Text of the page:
My meetings over four decades in the Oval Office, the White House Situation Room, the State and Defense Departments and in foreign capitals have been an invitation to reflect upon the core characteristics of outstanding practitioners of diplomacy. I have had the opportunity to learn from extraordinary mentors in each of these settings. From these experiences, here are fifteen characteristics that I believe are fundamental for successful diplomats.
Possess an abiding interest in and passion for the art and craft of diplomacy and international relations. If this subject matter does not feed you, if you do not have a compelling instinct to learn about the world, pursue a different profession.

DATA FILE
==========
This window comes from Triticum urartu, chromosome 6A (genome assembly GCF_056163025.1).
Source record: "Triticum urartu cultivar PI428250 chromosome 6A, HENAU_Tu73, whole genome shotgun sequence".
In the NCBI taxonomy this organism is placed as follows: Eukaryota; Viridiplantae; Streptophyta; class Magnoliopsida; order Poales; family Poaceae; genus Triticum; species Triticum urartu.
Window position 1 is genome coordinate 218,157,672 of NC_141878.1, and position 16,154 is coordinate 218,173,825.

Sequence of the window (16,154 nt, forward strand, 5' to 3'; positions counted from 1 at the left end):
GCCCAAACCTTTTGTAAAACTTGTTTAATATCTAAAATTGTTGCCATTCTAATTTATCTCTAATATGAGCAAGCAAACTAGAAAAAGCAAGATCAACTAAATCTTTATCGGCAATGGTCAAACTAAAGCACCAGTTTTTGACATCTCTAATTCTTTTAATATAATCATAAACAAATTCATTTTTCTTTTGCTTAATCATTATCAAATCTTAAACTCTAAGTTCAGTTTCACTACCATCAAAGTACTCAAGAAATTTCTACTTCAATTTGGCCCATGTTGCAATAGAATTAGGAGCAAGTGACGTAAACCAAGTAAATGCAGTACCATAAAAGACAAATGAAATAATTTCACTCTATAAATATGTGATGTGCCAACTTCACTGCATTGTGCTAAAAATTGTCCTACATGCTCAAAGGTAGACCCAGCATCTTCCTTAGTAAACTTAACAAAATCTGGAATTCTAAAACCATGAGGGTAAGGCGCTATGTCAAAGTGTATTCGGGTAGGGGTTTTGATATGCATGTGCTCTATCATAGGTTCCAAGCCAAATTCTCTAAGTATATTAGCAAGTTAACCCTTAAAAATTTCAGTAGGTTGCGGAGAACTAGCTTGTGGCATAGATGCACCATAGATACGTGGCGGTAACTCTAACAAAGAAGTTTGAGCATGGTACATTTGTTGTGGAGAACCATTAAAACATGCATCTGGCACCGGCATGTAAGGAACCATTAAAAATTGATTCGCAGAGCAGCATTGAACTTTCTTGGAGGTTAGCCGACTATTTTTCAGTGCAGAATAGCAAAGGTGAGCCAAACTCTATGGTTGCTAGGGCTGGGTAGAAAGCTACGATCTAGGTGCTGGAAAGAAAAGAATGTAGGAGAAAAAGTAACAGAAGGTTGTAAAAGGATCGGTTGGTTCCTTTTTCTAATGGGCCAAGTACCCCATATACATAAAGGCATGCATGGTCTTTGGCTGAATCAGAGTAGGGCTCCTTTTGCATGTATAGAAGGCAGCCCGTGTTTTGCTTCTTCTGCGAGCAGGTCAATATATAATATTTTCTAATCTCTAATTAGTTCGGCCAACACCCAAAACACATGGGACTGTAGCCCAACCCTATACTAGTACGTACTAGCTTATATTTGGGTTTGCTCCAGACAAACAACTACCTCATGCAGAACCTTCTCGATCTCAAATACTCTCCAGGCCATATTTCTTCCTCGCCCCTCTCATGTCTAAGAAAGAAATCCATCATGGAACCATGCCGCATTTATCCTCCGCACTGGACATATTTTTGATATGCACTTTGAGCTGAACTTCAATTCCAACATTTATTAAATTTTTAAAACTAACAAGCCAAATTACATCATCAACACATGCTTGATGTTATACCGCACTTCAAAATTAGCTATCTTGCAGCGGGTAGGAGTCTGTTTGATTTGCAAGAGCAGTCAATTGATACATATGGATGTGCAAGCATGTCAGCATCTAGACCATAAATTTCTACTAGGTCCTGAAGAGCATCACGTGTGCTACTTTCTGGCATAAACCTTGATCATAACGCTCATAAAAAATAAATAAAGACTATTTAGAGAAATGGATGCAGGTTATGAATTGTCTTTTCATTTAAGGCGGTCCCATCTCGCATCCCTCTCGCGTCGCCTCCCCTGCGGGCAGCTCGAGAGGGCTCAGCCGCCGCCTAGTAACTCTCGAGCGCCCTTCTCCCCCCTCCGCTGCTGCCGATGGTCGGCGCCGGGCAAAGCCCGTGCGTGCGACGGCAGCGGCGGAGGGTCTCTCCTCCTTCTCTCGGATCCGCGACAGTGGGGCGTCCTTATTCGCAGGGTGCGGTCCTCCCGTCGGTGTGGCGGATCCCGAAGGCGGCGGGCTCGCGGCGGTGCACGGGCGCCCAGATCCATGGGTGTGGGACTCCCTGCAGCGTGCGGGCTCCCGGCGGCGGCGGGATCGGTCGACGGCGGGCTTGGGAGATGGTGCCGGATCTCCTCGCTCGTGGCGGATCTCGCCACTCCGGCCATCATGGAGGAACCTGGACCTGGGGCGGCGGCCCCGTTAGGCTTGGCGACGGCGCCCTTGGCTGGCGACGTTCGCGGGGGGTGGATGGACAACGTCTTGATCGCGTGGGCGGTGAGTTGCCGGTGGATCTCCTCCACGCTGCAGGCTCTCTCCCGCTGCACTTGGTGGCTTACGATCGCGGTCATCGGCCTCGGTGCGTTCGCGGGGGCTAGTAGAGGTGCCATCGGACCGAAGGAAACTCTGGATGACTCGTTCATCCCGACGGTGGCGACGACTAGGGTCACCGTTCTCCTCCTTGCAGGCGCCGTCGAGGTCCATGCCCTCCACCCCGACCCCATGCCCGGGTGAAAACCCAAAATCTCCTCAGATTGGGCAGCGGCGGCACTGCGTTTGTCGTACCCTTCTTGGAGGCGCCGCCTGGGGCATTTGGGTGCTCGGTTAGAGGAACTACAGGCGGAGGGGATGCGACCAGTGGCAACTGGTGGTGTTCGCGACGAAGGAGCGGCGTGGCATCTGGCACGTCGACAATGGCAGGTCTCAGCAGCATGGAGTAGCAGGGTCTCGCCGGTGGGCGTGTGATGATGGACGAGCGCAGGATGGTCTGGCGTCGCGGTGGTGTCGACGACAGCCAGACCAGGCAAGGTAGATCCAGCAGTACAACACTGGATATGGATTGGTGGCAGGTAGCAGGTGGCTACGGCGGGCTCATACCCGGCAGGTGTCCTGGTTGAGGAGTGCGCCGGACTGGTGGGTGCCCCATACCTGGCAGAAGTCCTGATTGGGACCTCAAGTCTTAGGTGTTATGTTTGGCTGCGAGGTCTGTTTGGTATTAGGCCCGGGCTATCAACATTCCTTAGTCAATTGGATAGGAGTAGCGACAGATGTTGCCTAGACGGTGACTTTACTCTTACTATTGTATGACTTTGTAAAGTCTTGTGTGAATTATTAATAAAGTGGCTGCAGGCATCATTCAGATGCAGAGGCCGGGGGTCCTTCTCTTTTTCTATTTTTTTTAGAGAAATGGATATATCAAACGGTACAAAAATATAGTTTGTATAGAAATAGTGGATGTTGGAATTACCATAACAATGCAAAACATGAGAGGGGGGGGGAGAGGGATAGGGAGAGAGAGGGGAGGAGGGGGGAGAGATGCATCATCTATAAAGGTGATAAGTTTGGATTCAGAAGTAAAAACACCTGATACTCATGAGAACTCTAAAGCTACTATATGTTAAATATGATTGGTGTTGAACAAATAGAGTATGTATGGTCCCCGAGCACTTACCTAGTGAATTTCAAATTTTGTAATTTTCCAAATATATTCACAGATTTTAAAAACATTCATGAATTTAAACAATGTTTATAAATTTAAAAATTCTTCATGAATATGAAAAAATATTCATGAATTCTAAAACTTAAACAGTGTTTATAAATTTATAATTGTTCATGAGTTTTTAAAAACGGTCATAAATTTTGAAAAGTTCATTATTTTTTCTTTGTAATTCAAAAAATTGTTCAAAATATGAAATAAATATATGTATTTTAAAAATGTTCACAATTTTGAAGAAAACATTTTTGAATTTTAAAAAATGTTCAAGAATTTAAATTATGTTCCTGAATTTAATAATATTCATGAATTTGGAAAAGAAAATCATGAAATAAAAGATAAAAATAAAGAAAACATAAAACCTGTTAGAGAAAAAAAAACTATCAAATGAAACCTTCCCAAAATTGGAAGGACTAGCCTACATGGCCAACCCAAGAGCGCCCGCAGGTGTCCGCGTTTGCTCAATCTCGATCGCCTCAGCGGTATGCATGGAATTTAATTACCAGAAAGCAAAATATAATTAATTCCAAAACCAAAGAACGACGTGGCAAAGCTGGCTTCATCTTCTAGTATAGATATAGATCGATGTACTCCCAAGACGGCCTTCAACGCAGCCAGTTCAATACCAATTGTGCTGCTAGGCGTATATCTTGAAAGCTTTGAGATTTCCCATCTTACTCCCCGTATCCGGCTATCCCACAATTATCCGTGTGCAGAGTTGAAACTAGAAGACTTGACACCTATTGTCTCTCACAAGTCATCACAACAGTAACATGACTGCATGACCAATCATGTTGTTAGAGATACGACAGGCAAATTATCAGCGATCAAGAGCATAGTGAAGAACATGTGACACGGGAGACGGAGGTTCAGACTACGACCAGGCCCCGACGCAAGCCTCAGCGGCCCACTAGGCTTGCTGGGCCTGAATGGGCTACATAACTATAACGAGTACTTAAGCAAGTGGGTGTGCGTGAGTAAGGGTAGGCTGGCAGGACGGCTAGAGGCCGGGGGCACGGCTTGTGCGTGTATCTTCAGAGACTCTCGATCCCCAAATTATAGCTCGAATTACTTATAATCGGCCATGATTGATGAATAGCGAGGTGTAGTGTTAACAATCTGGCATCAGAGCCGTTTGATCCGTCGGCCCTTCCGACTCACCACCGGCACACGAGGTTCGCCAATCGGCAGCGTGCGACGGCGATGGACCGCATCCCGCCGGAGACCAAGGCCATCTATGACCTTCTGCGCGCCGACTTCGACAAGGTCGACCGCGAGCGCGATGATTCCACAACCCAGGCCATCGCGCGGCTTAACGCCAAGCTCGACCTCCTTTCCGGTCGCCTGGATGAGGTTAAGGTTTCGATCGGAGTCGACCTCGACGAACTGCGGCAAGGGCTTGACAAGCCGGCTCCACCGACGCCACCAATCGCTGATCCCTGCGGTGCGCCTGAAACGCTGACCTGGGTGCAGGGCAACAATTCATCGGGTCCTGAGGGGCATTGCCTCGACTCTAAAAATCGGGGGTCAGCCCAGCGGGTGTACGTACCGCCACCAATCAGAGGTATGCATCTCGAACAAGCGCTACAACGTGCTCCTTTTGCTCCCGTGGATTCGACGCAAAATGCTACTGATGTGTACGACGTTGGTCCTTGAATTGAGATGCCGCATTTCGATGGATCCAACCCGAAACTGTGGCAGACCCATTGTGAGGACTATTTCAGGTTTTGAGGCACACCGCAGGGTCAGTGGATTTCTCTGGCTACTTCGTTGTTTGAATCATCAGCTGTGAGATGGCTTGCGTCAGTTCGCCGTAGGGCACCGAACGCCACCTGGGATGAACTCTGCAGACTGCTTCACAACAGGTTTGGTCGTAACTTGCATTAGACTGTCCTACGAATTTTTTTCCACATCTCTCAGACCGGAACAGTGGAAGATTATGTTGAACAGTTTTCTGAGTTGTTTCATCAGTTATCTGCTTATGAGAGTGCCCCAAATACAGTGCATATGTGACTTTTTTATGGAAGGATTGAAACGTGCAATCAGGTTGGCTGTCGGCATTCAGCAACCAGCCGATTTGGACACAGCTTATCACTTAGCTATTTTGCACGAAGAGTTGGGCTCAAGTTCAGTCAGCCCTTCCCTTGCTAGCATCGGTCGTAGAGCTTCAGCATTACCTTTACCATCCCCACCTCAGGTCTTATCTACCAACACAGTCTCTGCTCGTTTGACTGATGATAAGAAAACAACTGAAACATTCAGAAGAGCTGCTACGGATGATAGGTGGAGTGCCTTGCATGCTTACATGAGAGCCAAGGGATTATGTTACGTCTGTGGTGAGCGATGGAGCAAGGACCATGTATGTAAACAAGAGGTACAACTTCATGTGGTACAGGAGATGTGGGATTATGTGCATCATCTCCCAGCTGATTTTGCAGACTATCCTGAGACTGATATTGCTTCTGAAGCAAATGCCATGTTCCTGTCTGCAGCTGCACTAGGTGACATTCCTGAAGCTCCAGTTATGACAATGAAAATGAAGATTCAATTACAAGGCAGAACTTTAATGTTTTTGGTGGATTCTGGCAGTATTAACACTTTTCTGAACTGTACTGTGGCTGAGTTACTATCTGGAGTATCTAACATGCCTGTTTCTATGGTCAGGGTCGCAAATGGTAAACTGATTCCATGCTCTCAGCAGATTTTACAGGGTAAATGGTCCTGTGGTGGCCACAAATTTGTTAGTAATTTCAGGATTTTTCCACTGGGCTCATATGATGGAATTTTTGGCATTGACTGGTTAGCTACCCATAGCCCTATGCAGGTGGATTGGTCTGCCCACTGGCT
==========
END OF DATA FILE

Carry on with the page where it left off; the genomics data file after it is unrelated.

Demonstrate an analytical temperament. Our current culture encourages ideological predisposition and rigidity. We are invited to have an opinion without first having a full command of the facts. Resist the temptation to prescribe before you analyse. Dean Acheson understood how hard this is, "I was a frustrated schoolteacher, persisting against overwhelming evidence to the contrary in the belief that the human mind could be moved by facts and reason."
Write well and quickly. Nurture your ability to rapidly produce quality prose. Read and learn from great writers. Try George Orwell, E. B. White and John McPhee.
Be verbally fluent and concise. George Shultz observes that listening is an underrated way of acquiring knowledge. Pay attention, speak only when necessary and keep your comments brief. These are not qualities highly prized in academia.